### Physics of the Earth's Interior

Physics of the Earth's Interior embraces such a wide range of properties and processes that the space available in one volume imposes severe limitations on their discussion. Moreover, the uneven familiarity of any geophysicist with the many fields of natural science which are involved favors their uneven treatment. For these reasons, the author has limited discussions related to gravity, terrestrial magnetism, tectonic processes, and the history of the earth, to such problems which, if solved, may give information on the earth's interior. On the other hand, seismological investigations are discussed only insofar as they bear upon the structure of the earth and the physics of its interior; seismology is to be treated in detail in another monograph of this series. The book contains nine chapters and begins with a discussion of methods of investigating the earth's interior, and the accuracy of the results. This is followed by separate chapters on the structure of the earth; the crust, mantle, and core; temperature and thermal processes in the earth; density, pressure, gravity, and flattening in the earth; elastic constants, and elastic processes; and nonelastic processes in the earth.

### The Pearson CSAT Manual 2011

### The Annals of Philosophy

### Nicolas-Louis De La Caille, Astronomer and Geodesist

La Caille was one of the observational astronomers and geodesists who followed Newton in developing ideas about celestial mechanics and the shape of the earth. He provided data to the great 18th-century mathematicians involved in understanding the complex gravitational effects that the heavenly bodies have on one another. Observing from the Cape of Good Hope, he made the first ever telescopic sky survey and gave many of the southern constellations their present-day names. He measured the paths of the planets and determined their distances by trigonometry. In addition, he made a controversial measurement of the radius of the earth that seemed to prove it was pear-shaped. On a practical level, La Caille developed the method of `Lunars' for determining longitudes at sea. He mapped the Cape. As an influential teacher he propagated Newton's theory of universal gravitation at a time when it was only beginning to be accepted on the European continent. This book gives the most comprehensive overview so far available of La Caille's life and work, showing how he interacted with his often difficult colleagues. It places special emphasis on his life at, and his observations and comments on, the Cape of Good Hope, where he spent the years 1751-53.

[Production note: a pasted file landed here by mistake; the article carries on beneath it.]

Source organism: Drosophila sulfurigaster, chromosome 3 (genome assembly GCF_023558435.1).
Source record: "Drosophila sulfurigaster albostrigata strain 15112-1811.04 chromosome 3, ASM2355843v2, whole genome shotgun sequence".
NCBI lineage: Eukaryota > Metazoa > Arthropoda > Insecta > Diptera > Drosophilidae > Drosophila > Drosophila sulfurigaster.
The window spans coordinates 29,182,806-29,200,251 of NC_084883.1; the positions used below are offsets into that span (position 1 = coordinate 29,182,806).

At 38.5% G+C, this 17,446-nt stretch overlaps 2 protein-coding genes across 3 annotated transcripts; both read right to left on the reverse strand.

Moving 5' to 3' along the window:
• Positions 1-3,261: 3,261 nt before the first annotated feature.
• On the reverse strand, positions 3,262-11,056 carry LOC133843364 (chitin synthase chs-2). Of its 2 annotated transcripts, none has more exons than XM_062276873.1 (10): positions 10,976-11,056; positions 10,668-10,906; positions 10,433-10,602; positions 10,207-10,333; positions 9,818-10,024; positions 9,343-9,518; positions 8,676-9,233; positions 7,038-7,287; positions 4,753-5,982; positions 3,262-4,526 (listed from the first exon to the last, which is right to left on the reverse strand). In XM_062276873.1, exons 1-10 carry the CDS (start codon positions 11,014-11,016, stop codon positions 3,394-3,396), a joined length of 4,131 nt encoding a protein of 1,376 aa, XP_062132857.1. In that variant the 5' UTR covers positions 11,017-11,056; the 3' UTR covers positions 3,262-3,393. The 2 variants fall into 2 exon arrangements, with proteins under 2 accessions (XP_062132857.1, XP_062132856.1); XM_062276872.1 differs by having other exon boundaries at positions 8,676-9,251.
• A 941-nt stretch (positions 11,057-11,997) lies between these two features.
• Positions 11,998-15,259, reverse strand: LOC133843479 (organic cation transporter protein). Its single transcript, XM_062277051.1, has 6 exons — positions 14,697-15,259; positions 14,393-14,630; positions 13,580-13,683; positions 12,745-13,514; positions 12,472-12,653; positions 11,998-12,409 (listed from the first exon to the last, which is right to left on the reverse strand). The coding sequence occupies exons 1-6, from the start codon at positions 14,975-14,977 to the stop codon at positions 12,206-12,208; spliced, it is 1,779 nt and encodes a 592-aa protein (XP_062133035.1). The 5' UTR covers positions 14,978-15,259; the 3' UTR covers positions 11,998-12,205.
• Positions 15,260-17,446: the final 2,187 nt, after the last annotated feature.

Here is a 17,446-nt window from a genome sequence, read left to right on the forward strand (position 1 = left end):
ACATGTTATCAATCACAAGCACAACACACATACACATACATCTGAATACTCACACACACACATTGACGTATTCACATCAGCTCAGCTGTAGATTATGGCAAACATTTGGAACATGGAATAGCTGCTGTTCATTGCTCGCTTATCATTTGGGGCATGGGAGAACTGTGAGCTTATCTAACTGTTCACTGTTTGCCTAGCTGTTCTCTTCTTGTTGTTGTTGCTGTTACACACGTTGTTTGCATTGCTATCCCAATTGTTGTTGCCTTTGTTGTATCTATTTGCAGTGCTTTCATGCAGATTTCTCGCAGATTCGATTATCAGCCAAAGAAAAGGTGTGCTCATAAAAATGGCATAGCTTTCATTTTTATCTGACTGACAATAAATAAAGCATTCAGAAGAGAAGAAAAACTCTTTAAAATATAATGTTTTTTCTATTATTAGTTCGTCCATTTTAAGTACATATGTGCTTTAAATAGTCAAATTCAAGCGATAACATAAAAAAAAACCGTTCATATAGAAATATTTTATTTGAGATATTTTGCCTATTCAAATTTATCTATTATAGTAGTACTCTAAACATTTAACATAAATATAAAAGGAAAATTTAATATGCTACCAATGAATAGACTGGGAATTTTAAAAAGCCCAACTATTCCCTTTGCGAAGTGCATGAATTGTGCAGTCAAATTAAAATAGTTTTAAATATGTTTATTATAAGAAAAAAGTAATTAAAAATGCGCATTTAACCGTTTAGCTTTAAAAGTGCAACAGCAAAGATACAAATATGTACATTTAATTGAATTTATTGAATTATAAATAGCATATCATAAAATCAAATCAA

### The Ladies' Repository

### Cartographic Science

Geographic books routinely introduce map projections without providing mathematical explanations of projections and few delve into complex mathematical development or cover the breadth of projections. From basic projecting to advanced transformations, Cartographic Science: A Compendium of Map Projections, with Derivations is a comprehensive reference that offers an explanation of the science of cartography. The book is a compilation of more than a hundred map projections, from classic conics to contemporary transformations using complex variables. Starting from widely described geometric projecting onto flat paper, cylinder, and cone and then progressing through several layers of mathematics to reach modern projections, the author maximizes the application of one layer of complex mathematics before continuing on to the next. He also supplies numerous one-page tutorials that review terms and methodologies, helping minimize the challenges of unfamiliar mathematical territory. Divided into four parts, the first section examines the shape and size of the Earth, then proceeds to investigate the means for relating the curved surface to a flat surface, and addresses scaling. It goes on to cover pertinent principles of projection including literal projecting, true but synthetic projections, secantal projections, pseudocylindrical projections, and pseudoconical projections, as well as the other variants of more serious projections. The book concludes by looking at factors influencing Mean Sea Level and notes the cartographic aspects of current developments. Cartographic Science: A Compendium of Map Projections, with Derivations explains the mathematical development for a large range of projections within a framework of the different cartographic methodologies. This carefully paced book covers more projections, with gentle and progressive immersion in the mathematics involved, than any other book of its kind.

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*Two Thousand Years of Map Projections*

Author: John P. Snyder

Publisher: University of Chicago Press

ISBN: 9780226767475

Category: History

Page: 365

View: 8589